Sharon Canavar - why access to classical music should be for everyone
- Credit: Archant
Kicking off the new year with a series of concerts aimed at bringing classical music to young people.
mUSIC has been described as the language of the heart. And, in 2016, many broke a little with the deaths of David Bowie, Leonard Cohen and Prince. But their music can still evoke memories and can get us through our own hard times. It’s a cliché but the music does live on.
One of the things our festivals’ honorary president Dame Fanny Waterman DBE once said was there were three domains to music. The first, the great composers ‘who reside in heaven’. The manuscripts they left behind needed the second thing – great musicians who bring them to life. The third? Audiences, who open their ears and ‘hear a glimpse of heaven’.
You don’t have to be religious to appreciate the idea.
The start of a new year for me means the start of our Sunday Series, a blissful season of Sunday morning coffee concerts that feature some of the world’s most talented musicians, breathing life into those enduring composers, Chopin, Bach, Beethoven and more.
Taking us from the wintry months to spring, these Sunday morning sessions offer a little balm. But music is much more than that.
It can be overwhelming reading report after report about the impact of music on our well-being. Sure, we’ve all read about the Mozart effect – how classical music helps everything from a teenager’s concentration to reducing stress. However, for me, music should be more than just an antidote to illness. Taking time out to listen to music should be a form of enjoyment or relaxation. Listening to the great composers of generations past shouldn’t, as it so often is, feel like a chore or a learning experience to pass an exam. It’s an exploration, a chance to imagine what the composer is telling us through their music; using your imagination to find your own connection and, where possible, to relax and let the music wash over you.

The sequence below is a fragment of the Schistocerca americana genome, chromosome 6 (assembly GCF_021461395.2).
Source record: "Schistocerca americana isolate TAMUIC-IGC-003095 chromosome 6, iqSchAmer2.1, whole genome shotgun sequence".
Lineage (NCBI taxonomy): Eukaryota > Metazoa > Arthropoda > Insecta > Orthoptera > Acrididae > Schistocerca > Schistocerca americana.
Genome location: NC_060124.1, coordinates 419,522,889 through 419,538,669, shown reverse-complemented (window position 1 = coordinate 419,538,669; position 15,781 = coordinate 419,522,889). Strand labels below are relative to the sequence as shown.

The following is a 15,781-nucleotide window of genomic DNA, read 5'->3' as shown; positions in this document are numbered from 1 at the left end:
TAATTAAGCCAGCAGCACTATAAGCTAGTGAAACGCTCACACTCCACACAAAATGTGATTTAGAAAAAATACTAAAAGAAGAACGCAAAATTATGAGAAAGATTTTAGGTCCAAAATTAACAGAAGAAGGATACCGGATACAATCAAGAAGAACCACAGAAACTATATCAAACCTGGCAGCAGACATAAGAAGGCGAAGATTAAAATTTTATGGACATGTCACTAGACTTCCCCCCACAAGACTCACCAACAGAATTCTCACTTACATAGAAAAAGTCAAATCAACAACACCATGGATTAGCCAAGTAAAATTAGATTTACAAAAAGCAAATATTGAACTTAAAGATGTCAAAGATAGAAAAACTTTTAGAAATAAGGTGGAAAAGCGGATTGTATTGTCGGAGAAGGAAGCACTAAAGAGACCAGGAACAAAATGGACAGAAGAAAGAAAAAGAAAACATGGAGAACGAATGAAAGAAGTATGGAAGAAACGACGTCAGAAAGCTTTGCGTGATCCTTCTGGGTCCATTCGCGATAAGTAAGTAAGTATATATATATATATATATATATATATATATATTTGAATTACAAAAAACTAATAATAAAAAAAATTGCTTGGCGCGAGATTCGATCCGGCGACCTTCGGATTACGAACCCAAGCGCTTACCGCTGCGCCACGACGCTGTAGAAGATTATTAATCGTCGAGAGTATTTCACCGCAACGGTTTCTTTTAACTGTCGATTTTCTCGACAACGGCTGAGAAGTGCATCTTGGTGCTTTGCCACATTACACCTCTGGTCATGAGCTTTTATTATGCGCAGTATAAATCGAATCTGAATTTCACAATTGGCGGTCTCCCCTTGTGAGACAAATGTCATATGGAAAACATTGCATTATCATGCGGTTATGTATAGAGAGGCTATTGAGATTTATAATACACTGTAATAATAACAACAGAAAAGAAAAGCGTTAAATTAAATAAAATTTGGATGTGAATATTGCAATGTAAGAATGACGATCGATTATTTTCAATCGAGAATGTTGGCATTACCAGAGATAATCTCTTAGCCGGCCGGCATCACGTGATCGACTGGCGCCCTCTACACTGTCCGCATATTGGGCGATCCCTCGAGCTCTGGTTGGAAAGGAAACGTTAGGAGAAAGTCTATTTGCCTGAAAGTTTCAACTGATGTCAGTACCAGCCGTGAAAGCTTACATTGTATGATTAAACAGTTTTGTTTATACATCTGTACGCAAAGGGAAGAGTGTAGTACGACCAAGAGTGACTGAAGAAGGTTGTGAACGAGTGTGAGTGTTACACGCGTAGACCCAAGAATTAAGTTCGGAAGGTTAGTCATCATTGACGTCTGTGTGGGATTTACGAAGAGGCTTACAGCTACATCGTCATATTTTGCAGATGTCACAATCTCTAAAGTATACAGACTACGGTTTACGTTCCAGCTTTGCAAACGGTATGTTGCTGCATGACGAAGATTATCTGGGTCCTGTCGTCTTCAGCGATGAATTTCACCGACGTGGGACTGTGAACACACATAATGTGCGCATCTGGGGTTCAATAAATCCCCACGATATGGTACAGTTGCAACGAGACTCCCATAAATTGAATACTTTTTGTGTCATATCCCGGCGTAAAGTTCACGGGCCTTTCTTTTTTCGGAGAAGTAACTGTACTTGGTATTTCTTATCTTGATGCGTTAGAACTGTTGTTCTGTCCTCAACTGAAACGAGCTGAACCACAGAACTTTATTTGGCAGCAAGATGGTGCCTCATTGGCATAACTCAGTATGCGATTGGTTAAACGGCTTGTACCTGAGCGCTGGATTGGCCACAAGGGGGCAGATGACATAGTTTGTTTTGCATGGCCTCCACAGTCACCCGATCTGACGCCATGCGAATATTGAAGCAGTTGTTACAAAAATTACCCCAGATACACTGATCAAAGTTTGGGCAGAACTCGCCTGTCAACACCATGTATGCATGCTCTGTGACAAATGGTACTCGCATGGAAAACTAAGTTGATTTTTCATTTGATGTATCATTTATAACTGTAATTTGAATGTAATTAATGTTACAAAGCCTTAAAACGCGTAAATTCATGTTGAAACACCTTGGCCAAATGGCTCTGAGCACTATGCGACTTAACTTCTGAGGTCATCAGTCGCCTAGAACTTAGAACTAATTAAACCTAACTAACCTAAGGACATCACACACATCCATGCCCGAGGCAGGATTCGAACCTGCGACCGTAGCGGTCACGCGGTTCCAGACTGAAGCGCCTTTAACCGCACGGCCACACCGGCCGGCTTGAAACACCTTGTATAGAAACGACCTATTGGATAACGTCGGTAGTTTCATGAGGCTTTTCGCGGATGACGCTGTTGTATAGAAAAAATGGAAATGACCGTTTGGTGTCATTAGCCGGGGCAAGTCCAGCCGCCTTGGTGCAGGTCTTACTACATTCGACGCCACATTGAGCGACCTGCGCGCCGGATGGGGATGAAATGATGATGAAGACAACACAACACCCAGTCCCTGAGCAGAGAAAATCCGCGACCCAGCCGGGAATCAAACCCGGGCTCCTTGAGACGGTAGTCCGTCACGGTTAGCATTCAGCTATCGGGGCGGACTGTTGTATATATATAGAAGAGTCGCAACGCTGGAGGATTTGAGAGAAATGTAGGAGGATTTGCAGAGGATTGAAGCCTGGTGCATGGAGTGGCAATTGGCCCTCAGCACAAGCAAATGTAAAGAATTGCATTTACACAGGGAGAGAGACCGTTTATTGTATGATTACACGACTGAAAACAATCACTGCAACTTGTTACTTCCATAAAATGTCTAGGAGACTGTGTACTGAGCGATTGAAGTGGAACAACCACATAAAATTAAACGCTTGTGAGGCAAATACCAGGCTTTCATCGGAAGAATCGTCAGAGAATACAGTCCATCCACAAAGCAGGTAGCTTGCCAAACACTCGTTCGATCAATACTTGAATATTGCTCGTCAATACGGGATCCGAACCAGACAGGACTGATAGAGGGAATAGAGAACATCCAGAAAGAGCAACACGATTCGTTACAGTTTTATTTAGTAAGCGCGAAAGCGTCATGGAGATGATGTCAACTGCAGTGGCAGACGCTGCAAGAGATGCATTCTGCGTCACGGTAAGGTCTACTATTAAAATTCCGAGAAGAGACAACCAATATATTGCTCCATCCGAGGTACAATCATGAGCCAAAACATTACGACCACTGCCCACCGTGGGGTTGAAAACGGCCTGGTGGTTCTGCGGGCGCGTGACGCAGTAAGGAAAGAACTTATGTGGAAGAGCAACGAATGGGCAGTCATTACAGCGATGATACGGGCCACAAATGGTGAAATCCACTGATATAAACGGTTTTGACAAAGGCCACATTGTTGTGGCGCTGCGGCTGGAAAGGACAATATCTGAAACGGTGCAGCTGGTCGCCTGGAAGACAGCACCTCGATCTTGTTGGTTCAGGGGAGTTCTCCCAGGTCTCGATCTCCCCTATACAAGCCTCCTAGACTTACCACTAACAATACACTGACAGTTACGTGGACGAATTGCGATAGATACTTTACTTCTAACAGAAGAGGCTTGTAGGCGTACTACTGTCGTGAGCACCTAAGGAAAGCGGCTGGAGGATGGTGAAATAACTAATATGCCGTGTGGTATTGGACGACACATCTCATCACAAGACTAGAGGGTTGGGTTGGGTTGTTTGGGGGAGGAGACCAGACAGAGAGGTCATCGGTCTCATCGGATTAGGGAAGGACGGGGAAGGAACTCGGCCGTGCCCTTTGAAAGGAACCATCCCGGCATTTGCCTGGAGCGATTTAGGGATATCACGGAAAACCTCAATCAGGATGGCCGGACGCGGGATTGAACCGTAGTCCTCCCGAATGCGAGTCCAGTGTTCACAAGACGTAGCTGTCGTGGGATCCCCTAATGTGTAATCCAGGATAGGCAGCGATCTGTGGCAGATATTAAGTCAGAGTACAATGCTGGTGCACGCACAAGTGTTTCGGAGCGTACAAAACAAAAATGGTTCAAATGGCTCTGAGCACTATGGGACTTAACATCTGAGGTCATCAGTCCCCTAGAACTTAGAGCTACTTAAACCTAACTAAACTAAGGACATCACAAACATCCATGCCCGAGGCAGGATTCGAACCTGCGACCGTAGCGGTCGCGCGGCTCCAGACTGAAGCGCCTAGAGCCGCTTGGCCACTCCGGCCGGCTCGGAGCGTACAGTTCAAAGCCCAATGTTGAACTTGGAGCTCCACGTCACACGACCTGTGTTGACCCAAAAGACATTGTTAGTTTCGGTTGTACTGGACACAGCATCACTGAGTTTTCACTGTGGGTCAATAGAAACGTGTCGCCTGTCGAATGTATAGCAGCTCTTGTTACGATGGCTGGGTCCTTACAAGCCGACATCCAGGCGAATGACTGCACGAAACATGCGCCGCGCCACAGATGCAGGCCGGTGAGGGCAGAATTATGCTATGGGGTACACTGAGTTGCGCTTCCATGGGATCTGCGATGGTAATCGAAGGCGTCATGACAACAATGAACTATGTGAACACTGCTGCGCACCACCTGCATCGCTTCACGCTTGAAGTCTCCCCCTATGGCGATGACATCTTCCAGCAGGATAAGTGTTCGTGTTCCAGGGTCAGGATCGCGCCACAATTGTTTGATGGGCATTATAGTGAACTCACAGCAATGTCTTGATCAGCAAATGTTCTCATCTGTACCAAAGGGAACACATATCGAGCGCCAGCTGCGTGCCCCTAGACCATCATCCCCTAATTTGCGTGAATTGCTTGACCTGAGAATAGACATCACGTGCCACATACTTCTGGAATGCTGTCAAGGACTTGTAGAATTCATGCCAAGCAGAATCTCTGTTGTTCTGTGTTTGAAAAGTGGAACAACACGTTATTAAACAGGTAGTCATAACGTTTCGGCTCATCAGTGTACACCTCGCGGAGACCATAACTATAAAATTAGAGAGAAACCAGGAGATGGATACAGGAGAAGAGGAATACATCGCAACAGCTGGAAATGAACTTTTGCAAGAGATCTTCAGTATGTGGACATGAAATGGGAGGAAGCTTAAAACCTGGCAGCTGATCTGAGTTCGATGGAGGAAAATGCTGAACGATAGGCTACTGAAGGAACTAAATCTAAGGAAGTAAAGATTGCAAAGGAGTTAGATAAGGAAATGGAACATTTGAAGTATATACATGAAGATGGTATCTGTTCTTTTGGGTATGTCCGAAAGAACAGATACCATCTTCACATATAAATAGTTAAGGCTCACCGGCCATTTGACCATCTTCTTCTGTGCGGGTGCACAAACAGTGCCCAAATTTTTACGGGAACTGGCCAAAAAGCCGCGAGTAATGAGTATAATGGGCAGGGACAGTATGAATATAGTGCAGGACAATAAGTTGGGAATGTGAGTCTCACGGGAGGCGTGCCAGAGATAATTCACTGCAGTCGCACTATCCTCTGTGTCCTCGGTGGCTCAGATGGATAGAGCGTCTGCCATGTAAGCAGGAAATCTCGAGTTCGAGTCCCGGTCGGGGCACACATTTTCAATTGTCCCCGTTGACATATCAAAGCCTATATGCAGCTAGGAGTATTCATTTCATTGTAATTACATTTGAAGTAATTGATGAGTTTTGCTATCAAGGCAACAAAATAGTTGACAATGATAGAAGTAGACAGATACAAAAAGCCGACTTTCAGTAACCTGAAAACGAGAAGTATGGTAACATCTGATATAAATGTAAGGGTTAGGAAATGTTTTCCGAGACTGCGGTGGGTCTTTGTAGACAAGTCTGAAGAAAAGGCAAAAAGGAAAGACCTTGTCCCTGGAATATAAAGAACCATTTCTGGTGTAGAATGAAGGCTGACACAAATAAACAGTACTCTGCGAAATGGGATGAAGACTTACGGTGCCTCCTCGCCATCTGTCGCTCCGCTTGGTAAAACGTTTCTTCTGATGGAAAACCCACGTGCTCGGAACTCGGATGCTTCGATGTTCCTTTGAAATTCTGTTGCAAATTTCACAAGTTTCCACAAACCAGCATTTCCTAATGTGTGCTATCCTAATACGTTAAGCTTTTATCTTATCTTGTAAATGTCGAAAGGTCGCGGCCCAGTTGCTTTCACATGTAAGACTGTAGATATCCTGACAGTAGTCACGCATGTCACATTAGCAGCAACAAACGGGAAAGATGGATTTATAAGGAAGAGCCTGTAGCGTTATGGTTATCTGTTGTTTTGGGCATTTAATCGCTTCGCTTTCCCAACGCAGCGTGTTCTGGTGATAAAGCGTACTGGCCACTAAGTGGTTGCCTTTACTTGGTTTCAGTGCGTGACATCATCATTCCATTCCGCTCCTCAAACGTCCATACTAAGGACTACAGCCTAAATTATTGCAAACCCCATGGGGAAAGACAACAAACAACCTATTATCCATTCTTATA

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So often concerts, particularly chamber music, can feel stuffy. It can feel like sneezing is a sin, let alone shuffling in your seat. That’s why we at the festivals want young people to be able to experience chamber music on their own terms through our Library of Live.
This is a pilot programme that offers young people (aged seven-25) a chance to engage with the arts, with free opportunities to attend our live concerts.
Pick a concert, try it out and if you’re not sure you like it, try something else. No cost, no risk and leave if you don’t like it.
Not everyone liked the music of Prince or David Bowie but it’s likely they listened to a range of artists and made their own choices. The same should apply with classical music. Certain composers aren’t for everyone (personally, I can’t stand Wagner) but there will be piece of music or a composer who, when you hear their music live for the first time, you just know there’s a connection. That’s what the festivals are determined to offer.
So, this spring, why don’t you try a chamber music concert for yourself? The 2017 Sunday Series kicks off with one of the UK’s best loved pianists, Martin Roscoe, on January 15th and concludes on April 30th with another pianist, the Venice-born Alessandro Taverna, who is in his early 30s.
When Taverna reached the final at the 2009 Leeds International Piano Competition, The Independent wrote: ‘The world was suddenly suffused with grave beauty: flawless minutes of poetry.’ He’s since become one of the most interesting pianists of his generation, in worldwide demand.
In between, we have clarinettist Julian Bliss and violinist Francesca Dego, both in their mid-20s.
It often strikes me, as with our Young Musician Series (the clue is in the name) just how young many chamber and classical musicians are.
The music may be centuries old but it’s constantly having new life breathed back into it.
I hope you’ll join us for these eternal melodies as we usher in a new year.